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Parliamentary Privilege: The Impact of New Brunswick Broadcasting Co. v. Nova Scotia
Michel Bonsaint

At the time this article was written Michel Bonsaint was a parliamentary counsel working for the procedural research division of the National Assembly. This article is based on his Master’s dissertation in public law at Laval University.

The case before the Court opposed the freedom of expression guaranteed by section 2(b) of the Charter with the parliamentary privileges of the Nova Scotia House of Assembly. It was brought following a decision by the Speaker of the House of Assembly, Arthur Donahoe, to bar the television cameras of from the House. The main constitutional question before the Court was whether the Charter applies to the members of the House of Assembly when exercising their privileges as members. This article looks at the general issue of parliamentary privilege and examines the line of reasoning followed by the Supreme Court.

Parliamentary privilege, in the words of Lucien Lamoureux, a former Speaker of the Canadian House of Commons, "is a somewhat obscure legal concept. Neither its source, its development nor its nature can be easily determined. It nevertheless remains an important, and even an essential element of parliamentary democracy as practised in Canada".1

Parliamentary privileges are the privileges held by the members of a legislative assembly as distinguished from the representatives of Crown and Bench. "This state of affairs arose from a history of conflict between Parliament, the Crown and the Judiciary in the United Kingdom."2 They are needed to enable the members of the legislative assembly to act independently. "The content and extent of parliamentary privileges have evolved with reference to their necessity".3 For this reason, "categories of privilege did not develop in the same way in the colonial legislature of Canada and elsewhere, and the case law makes clear that the powers deemed necessary in the Houses of Parliament of the United Kingdom were not always deemed necessary in other contexts."4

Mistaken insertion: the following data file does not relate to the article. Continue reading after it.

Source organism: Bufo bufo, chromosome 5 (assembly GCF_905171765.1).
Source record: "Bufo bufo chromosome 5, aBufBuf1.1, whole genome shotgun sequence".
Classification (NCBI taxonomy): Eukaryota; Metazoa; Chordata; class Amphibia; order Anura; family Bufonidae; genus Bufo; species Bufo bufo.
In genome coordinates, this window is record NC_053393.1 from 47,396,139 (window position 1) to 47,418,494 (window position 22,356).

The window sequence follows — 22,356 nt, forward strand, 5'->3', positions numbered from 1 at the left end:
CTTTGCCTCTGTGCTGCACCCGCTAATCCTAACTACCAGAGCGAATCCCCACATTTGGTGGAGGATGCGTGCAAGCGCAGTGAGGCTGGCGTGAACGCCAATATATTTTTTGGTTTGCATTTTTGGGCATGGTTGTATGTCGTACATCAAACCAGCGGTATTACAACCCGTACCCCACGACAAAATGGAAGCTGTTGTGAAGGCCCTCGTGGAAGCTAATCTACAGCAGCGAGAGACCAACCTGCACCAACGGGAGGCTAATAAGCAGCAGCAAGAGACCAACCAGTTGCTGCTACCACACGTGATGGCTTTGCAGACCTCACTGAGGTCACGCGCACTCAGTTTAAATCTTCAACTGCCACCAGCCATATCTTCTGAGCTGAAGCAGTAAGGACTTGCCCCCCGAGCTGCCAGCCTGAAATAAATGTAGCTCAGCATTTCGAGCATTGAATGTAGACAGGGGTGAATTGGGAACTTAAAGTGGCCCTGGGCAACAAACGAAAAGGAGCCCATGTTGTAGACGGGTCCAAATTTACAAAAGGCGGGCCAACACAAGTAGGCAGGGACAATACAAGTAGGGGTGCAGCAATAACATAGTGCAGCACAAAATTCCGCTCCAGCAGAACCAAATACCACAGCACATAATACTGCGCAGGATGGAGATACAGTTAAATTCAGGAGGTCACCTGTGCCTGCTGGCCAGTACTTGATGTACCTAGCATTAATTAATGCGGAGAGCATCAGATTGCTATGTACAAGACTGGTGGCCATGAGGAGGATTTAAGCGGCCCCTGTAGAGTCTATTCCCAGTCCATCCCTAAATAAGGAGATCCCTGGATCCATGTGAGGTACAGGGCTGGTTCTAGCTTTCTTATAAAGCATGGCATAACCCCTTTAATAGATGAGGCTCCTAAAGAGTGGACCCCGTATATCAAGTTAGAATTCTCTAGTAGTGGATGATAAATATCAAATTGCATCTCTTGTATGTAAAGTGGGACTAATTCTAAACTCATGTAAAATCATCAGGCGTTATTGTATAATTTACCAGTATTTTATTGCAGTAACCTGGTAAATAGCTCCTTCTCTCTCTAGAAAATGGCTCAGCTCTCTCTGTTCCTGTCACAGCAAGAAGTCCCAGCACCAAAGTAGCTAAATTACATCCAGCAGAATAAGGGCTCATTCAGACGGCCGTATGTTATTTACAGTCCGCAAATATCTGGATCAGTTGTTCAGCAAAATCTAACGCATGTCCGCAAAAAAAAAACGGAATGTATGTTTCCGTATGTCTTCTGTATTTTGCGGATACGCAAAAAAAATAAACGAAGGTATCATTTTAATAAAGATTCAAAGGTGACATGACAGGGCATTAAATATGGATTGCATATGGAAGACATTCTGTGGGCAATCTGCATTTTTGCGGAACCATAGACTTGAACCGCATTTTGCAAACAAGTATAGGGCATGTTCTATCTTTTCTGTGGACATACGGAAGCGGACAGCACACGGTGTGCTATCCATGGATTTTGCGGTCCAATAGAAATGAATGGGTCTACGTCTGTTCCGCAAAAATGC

The courts of the United Kingdom recognized that, from its inception, each colonial legislative assembly possessed inherently the powers necessary to discharge its functions, although those powers were of lesser extent than the comparable powers of the Houses of the Imperial Parliament. Only in 1896 did the Judicial Committee of the Privy Council grant the assemblies of Canada full enjoyment of all the British parliamentary privileges, when it ruled that the Parliament of Canada, as well as each provincial legislature, had the power to legislate in the area of parliamentary privilege.5

After this ruling, the interest shown in the legal status of parliamentary privileges in Canada diminished, since no great importance attached to whether they were inherent or granted by law. The distinction remained valid only if Parliament, or a provincial legislature, passed no legislation of its own in order to allow the assembly concerned to enjoy all the British parliamentary privileges. In other cases, the courts recognized each assembly’s right to the full enjoyment of parliamentary privileges, whatever their source.

Discussion of the source and legal status of parliamentary privileges began again, however, following the coming into force of the Canadian Charter of Rights and Freedoms. The Charter expressly provides for its own application to Parliament and to each provincial legislature. However:

to what extent does the Charter apply to the Senate and to the House of Commons, which are simply components of the Parliament of Canada, and to the legislative assemblies of each province, which are simply components of the provincial legislatures?

Were the Charter to apply to the legislative assemblies, including the Senate and the House of Commons, to what extent would it also apply to the exercise of parliamentary privileges by those bodies?

What is the legal status of parliamentary privileges in light of the rights and freedoms guaranteed by the Charter?